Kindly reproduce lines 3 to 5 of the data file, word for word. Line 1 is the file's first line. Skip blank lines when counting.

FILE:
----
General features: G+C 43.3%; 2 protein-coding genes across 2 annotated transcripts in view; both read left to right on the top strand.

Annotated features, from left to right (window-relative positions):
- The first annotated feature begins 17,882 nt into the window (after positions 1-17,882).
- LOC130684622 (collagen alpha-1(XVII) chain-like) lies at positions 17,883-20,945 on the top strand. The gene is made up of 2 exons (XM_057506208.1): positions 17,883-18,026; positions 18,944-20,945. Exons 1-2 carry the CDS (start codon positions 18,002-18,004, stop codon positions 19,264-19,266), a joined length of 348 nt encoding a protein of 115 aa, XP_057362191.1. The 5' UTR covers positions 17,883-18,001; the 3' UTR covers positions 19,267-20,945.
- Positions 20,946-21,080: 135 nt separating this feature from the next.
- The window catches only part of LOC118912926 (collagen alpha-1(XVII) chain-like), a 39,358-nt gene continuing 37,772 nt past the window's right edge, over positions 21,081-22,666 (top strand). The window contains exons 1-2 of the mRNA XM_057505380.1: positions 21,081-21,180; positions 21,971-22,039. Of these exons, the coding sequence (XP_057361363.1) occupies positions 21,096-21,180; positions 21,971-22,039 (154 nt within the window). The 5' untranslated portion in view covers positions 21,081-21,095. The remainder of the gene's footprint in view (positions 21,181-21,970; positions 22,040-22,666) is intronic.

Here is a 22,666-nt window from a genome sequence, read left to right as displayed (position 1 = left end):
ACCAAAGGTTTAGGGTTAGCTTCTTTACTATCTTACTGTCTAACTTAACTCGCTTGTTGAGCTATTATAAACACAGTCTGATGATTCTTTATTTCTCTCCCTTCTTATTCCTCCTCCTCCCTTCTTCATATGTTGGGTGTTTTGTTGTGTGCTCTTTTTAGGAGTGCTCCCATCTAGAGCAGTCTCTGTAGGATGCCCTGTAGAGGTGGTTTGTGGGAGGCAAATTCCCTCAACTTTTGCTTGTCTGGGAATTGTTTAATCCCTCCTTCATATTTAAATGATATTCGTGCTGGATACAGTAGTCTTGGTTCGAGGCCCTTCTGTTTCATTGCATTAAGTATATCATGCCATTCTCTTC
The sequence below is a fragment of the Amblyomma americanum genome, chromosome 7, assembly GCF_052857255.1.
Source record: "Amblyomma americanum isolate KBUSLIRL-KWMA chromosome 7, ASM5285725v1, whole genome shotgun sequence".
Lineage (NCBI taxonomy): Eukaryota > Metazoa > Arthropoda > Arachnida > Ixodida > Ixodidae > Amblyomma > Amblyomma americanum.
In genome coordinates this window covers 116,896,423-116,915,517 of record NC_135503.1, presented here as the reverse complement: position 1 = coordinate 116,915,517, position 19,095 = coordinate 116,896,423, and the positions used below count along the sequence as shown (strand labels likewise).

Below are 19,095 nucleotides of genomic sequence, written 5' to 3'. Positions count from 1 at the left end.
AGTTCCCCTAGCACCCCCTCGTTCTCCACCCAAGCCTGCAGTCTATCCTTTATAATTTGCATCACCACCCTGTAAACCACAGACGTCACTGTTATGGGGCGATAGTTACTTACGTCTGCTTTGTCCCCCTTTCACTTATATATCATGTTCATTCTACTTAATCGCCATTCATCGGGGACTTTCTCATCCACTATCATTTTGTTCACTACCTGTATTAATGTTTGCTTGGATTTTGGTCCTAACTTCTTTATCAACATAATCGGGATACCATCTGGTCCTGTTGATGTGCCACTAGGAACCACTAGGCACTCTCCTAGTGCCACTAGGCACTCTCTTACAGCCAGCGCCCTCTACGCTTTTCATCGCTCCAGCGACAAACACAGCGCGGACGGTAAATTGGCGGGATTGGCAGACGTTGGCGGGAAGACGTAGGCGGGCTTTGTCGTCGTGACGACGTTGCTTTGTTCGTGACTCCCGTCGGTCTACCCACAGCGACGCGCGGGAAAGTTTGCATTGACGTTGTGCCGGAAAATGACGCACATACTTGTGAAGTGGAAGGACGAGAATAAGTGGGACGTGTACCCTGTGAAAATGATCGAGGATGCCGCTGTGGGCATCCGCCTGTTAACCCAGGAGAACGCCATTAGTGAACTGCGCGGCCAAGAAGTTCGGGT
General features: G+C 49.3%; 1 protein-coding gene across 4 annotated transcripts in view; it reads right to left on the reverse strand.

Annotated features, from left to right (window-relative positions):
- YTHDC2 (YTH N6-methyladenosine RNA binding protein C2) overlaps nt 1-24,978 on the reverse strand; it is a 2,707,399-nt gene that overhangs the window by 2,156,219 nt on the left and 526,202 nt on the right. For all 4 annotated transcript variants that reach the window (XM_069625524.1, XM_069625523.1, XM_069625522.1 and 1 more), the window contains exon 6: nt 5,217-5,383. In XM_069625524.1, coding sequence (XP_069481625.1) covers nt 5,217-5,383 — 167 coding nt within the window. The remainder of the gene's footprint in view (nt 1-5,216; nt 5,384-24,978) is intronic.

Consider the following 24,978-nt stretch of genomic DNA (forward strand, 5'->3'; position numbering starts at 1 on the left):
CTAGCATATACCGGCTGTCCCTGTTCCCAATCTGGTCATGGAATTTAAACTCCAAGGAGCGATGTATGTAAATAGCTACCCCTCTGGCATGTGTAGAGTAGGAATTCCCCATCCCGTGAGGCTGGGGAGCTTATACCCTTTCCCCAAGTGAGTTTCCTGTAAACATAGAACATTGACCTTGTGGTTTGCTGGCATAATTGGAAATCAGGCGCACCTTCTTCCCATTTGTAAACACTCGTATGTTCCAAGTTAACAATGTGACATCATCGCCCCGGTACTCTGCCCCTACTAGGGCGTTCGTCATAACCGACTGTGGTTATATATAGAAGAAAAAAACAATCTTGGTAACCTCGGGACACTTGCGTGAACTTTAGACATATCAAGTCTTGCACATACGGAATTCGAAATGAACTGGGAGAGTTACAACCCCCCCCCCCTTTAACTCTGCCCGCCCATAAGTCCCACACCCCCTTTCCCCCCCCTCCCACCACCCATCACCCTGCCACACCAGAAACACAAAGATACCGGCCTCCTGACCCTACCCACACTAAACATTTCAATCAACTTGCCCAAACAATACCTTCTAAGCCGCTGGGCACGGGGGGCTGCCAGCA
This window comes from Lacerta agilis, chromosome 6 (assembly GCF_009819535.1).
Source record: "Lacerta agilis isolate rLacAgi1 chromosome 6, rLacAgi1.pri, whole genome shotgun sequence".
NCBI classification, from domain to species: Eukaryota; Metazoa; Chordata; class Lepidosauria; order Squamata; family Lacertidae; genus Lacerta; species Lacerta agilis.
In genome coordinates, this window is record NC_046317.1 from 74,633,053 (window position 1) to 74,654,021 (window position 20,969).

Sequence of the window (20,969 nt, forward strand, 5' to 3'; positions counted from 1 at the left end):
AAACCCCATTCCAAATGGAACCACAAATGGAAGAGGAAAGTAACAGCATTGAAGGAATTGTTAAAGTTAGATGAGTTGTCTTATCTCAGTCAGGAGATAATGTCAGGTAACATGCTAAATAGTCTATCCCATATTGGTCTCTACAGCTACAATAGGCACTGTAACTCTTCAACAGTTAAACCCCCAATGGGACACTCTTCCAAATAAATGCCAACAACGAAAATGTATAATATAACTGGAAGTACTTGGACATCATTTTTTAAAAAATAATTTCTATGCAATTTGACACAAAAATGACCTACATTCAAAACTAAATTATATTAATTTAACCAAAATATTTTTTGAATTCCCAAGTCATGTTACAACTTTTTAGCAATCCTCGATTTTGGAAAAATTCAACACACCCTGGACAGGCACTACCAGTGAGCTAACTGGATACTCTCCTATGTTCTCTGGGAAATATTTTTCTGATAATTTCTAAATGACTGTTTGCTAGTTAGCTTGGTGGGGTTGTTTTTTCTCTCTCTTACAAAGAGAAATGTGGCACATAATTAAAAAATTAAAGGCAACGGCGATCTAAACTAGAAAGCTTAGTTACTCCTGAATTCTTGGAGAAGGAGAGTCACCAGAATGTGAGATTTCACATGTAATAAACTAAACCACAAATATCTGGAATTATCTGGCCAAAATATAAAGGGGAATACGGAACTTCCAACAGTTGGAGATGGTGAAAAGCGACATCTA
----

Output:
- The first annotated feature begins 17,882 nt into the window (after positions 1-17,882).
- LOC130684622 (collagen alpha-1(XVII) chain-like) lies at positions 17,883-20,945 on the top strand. The gene is made up of 2 exons (XM_057506208.1): positions 17,883-18,026; positions 18,944-20,945. Exons 1-2 carry the CDS (start codon positions 18,002-18,004, stop codon positions 19,264-19,266), a joined length of 348 nt encoding a protein of 115 aa, XP_057362191.1. The 5' UTR covers positions 17,883-18,001; the 3' UTR covers positions 19,267-20,945.
- Positions 20,946-21,080: 135 nt separating this feature from the next.